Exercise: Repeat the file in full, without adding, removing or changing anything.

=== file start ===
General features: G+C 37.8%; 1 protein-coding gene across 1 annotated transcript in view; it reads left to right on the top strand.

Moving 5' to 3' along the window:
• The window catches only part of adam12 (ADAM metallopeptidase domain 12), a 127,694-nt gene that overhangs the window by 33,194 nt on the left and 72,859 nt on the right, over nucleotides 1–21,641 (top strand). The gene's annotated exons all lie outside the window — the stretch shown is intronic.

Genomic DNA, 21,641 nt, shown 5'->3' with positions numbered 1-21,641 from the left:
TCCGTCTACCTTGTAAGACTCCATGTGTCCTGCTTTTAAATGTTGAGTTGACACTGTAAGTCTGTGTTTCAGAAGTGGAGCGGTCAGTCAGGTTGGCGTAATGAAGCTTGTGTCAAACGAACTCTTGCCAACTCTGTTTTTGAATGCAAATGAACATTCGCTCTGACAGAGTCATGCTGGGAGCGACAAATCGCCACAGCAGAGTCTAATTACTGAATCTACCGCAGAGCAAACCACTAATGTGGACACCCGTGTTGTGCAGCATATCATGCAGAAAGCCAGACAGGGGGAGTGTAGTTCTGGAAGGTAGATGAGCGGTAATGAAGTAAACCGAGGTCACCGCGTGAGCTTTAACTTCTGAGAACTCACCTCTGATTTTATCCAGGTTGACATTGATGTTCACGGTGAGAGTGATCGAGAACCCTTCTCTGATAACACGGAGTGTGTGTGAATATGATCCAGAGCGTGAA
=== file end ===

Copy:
General features: G+C 37.8%; 1 protein-coding gene across 1 annotated transcript in view; it reads left to right on the top strand.

Moving 5' to 3' along the window:
• The window catches only part of adam12 (ADAM metallopeptidase domain 12), a 127,694-nt gene that overhangs the window by 33,194 nt on the left and 72,859 nt on the right, over nucleotides 1–21,641 (top strand). The gene's annotated exons all lie outside the window — the stretch shown is intronic.

Genomic DNA, 21,641 nt, shown 5'->3' with positions numbered 1-21,641 from the left:
TCCGTCTACCTTGTAAGACTCCATGTGTCCTGCTTTTAAATGTTGAGTTGACACTGTAAGTCTGTGTTTCAGAAGTGGAGCGGTCAGTCAGGTTGGCGTAATGAAGCTTGTGTCAAACGAACTCTTGCCAACTCTGTTTTTGAATGCAAATGAACATTCGCTCTGACAGAGTCATGCTGGGAGCGACAAATCGCCACAGCAGAGTCTAATTACTGAATCTACCGCAGAGCAAACCACTAATGTGGACACCCGTGTTGTGCAGCATATCATGCAGAAAGCCAGACAGGGGGAGTGTAGTTCTGGAAGGTAGATGAGCGGTAATGAAGTAAACCGAGGTCACCGCGTGAGCTTTAACTTCTGAGAACTCACCTCTGATTTTATCCAGGTTGACATTGATGTTCACGGTGAGAGTGATCGAGAACCCTTCTCTGATAACACGGAGTGTGTGTGAATATGATCCAGAGCGTGAA